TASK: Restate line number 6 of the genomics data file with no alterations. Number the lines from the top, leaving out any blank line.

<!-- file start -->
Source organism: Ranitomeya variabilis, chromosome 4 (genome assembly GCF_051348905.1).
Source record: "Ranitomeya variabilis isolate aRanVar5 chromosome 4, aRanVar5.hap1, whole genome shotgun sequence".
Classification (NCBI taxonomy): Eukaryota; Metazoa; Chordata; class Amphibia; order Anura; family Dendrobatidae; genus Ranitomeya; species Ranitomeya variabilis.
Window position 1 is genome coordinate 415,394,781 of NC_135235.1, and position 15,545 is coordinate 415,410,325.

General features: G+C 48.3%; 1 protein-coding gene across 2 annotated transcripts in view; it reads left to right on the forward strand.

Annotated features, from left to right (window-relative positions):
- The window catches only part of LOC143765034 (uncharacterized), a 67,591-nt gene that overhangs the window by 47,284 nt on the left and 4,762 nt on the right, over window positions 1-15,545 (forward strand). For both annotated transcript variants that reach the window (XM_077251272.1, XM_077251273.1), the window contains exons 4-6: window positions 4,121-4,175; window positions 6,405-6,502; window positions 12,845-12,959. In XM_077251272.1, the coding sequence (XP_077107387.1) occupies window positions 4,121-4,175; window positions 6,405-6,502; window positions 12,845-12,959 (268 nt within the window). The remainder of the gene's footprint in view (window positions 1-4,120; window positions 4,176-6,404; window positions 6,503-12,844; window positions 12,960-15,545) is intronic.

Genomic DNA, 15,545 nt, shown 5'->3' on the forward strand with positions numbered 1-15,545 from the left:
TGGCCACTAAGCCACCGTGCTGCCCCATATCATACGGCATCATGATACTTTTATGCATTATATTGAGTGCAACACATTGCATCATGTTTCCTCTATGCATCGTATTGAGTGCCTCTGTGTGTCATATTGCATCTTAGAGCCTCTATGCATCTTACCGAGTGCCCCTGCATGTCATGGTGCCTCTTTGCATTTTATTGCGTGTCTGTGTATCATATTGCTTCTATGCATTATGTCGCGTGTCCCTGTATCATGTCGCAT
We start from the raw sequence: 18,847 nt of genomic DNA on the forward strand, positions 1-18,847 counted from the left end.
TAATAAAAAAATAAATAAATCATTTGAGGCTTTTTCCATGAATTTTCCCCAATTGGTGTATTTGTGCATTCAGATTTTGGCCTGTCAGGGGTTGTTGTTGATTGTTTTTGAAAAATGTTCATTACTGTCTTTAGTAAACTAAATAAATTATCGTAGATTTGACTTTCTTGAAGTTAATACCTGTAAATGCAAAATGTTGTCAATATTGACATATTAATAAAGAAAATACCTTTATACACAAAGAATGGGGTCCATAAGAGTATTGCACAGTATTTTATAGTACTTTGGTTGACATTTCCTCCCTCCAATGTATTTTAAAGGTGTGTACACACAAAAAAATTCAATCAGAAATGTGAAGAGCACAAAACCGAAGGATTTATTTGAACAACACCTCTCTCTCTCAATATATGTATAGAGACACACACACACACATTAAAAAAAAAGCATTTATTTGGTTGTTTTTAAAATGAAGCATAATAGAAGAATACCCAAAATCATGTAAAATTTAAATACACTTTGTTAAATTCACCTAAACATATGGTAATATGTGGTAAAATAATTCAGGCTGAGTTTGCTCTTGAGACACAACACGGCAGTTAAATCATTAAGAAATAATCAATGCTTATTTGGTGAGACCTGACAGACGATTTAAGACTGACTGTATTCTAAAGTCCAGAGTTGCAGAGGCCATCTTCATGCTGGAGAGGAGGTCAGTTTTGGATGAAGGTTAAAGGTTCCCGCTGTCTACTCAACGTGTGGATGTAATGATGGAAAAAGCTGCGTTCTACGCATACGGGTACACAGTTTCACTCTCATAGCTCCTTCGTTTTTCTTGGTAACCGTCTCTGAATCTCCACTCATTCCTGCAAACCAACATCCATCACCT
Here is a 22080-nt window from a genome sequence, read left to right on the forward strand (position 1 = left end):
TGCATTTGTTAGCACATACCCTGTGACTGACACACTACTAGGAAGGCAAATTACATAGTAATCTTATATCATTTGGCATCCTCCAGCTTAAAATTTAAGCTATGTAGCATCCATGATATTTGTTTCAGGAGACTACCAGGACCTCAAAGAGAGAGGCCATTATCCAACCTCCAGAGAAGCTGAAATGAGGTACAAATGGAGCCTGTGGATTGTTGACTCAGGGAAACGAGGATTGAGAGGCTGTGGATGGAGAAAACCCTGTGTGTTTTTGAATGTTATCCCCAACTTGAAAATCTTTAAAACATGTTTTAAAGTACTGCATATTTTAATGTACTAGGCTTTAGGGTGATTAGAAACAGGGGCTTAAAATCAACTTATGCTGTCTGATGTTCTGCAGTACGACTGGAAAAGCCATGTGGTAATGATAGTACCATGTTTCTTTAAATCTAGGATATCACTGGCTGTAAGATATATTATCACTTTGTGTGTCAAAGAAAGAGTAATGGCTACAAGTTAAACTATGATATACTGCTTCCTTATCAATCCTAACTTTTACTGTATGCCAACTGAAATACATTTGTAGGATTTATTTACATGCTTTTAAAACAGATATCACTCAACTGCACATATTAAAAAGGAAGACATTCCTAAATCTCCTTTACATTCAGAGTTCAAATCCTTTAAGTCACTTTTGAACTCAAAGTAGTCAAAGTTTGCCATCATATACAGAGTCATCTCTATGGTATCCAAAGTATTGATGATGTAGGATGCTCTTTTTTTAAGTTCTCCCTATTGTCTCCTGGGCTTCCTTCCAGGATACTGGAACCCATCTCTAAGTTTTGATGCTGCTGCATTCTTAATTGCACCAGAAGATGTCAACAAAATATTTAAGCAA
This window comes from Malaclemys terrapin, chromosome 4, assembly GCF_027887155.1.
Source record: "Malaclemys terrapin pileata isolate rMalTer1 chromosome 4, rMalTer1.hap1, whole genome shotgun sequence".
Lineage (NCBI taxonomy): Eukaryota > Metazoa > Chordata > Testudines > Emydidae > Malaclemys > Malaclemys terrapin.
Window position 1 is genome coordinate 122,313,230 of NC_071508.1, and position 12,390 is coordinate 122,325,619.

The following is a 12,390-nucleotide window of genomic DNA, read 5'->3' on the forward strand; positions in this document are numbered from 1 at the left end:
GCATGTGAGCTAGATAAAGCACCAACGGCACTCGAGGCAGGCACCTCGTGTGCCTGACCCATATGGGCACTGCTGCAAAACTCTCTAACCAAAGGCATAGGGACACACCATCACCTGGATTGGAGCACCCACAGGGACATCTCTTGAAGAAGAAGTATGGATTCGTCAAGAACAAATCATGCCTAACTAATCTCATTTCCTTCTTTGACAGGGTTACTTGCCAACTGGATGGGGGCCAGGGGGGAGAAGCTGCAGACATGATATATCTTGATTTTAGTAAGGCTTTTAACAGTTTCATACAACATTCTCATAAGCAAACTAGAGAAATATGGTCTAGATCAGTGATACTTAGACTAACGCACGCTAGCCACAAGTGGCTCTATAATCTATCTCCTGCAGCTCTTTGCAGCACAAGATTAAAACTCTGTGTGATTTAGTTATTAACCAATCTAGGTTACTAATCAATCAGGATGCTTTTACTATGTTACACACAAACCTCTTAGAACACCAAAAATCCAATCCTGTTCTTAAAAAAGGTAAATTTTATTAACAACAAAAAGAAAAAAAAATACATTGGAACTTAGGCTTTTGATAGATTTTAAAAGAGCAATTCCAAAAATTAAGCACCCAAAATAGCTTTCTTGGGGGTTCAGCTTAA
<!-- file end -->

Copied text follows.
Annotated features, from left to right (window-relative positions):